The end goal is to simply get to know people on more of a personal level in your professional life. That’s all networking is, and as an introvert, this can be readily accomplished by applying your natural strengths; we are better communicators in intimate settings and close environments.

Invite people to lunch, or to get coffee. Hell, even a simple phone call will work (and was my preferred method for a long time). Introverts are naturally great at listening and reading other people. This is a skill that is best utilized in personal settings.

If you identify someone you want to get to know better, or that would provide a great future resource, try and find a way to speak with them on an individualized basis or in a small group setting so you can get to know them better without the anxiety and intimidation that comes with your prototypical networking events.

So next time you find yourself headed to a conference or event, don’t stress out. Just plan ahead. Do your research, identify people you would like to meet, and reach out to them beforehand.

Same goes for general networking within your community or industry.

Use your natural abilities and tendencies to your advantage over, say, a cup of coffee, and you will start to see that networking is really not all that hard. You can get to know the individual across from you on a more personal level, and you will feel more comfortable in opening up and communicating with them, building towards the close relationships that introverts so innately desire.



The Strengths of Introverts


You’re in a meeting with the rest of your team.

Someone starts off with an issue they are having, and how they perceive it should be addressed.

Then the person to your left chimes in with their solution, and how the first speaker’s idea was wrong from the start.

But that gets questioned by a third team member, who jumps in on the conversation before the proceeding idea was even finished.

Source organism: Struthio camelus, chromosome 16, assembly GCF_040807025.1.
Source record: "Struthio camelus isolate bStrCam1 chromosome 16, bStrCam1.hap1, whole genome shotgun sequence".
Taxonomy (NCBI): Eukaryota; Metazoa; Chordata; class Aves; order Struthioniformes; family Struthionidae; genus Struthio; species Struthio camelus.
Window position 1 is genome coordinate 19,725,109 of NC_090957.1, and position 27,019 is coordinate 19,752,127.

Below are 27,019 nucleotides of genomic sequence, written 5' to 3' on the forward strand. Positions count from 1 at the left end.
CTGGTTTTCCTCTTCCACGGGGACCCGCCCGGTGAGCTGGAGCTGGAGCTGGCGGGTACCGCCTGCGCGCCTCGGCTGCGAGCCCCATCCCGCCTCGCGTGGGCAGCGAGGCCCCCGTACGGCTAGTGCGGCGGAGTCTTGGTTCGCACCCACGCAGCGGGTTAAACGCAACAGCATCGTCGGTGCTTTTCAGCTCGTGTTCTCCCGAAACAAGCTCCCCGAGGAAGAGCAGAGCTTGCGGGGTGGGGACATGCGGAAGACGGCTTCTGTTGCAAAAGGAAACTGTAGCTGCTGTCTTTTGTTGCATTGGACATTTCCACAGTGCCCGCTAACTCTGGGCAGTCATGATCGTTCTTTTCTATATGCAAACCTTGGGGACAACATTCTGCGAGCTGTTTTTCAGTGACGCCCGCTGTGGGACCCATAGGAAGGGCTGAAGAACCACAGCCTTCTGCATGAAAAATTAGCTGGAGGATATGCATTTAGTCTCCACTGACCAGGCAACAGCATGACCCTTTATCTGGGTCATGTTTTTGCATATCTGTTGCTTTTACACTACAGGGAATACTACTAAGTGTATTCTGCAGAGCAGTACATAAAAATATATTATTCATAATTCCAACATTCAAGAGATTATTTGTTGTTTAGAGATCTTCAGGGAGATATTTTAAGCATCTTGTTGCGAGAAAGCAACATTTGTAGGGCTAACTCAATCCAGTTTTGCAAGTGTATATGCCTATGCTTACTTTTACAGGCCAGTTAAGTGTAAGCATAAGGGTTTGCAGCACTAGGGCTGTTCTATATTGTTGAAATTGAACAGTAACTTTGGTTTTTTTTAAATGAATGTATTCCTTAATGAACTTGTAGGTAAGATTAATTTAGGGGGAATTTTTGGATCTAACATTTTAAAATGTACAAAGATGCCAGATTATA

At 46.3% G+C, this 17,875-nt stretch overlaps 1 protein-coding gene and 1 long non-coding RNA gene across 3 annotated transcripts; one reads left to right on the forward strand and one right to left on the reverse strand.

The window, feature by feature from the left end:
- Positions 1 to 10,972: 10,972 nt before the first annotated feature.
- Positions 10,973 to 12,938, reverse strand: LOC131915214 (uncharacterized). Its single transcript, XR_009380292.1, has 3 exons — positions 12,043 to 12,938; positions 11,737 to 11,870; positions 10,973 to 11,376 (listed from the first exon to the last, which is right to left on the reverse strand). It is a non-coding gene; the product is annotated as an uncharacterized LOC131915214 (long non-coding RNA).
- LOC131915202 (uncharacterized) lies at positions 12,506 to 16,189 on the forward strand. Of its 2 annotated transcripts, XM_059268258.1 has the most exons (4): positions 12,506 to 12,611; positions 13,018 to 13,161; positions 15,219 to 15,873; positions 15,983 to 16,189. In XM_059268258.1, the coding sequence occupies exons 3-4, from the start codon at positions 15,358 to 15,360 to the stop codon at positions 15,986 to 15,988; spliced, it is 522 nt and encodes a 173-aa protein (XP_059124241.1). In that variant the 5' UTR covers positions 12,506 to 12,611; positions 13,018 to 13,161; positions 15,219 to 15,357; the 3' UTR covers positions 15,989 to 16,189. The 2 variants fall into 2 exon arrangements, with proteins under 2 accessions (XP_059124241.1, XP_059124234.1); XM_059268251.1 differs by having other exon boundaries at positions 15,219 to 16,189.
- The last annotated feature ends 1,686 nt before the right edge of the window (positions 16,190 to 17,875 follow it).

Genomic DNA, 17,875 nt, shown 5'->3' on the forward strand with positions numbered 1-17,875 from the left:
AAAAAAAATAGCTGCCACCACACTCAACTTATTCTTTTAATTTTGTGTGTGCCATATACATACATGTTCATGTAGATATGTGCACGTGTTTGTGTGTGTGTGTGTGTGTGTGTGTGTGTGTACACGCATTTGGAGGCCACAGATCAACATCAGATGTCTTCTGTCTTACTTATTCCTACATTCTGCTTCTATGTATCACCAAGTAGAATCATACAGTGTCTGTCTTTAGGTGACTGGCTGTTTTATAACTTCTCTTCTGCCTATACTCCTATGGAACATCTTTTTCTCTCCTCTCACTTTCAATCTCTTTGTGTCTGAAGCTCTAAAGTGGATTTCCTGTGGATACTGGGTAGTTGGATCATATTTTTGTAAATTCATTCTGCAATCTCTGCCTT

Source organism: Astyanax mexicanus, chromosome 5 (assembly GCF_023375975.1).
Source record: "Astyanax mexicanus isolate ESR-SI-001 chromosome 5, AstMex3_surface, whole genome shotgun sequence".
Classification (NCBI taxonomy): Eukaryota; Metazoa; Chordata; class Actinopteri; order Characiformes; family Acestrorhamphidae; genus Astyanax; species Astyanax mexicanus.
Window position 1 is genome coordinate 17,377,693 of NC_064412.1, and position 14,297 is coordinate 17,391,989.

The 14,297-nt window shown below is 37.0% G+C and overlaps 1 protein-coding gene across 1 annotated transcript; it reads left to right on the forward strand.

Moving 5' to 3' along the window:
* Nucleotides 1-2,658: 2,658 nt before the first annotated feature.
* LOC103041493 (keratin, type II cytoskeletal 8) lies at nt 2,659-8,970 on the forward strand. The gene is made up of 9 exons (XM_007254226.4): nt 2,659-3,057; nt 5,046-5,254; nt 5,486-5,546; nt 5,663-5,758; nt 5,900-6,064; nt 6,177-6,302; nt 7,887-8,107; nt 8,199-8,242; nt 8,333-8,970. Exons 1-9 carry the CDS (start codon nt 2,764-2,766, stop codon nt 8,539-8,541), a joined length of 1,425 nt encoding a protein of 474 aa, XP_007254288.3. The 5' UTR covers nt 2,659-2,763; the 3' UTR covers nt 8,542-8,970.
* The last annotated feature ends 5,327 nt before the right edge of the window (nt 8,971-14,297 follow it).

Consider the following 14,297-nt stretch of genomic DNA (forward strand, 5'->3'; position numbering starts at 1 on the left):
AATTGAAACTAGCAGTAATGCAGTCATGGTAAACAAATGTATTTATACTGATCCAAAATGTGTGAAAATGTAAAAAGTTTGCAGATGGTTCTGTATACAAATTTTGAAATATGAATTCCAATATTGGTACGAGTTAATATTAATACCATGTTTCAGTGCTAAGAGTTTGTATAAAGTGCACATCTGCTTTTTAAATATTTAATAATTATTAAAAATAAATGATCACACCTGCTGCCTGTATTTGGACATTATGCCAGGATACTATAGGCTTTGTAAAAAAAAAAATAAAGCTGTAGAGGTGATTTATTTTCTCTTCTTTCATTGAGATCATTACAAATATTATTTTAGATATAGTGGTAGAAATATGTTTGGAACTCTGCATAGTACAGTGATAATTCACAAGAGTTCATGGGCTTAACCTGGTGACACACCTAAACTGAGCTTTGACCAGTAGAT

Back and forth the conversation goes, with most of the members talking over each other to be heard, and you try and take it all in as best as you can – listening to everyone’s opinions, finding the strings of clarity and good ideas in everything that is being said.

Before you know it, the half-hour allotted to the meeting is up, and everyone starts packing their things up to head out. But there’s one problem – you hardly spoke a word the entire meeting.

You listened intensely to what was being said, and have a great handle on what went on in the meeting: what went right, what can be improved, and how to synthesize that information into a direction the group should take next.

But that was never expressed to the team, and you are now perceived as a passive member who they should just delegate tasks to, instead of being seen as a contributing thought leader.


Introverts often get a bad rap. They’re viewed as passive, nerdy, not communicating well, and even having low confidence and self-esteem. These assumptions are mostly based off of common characteristic traits of quiet people that get distorted through today’s popular lens of extroversion, and are viewed as weaknesses – traits that hold reserved people back, getting in their own way of continued personal growth.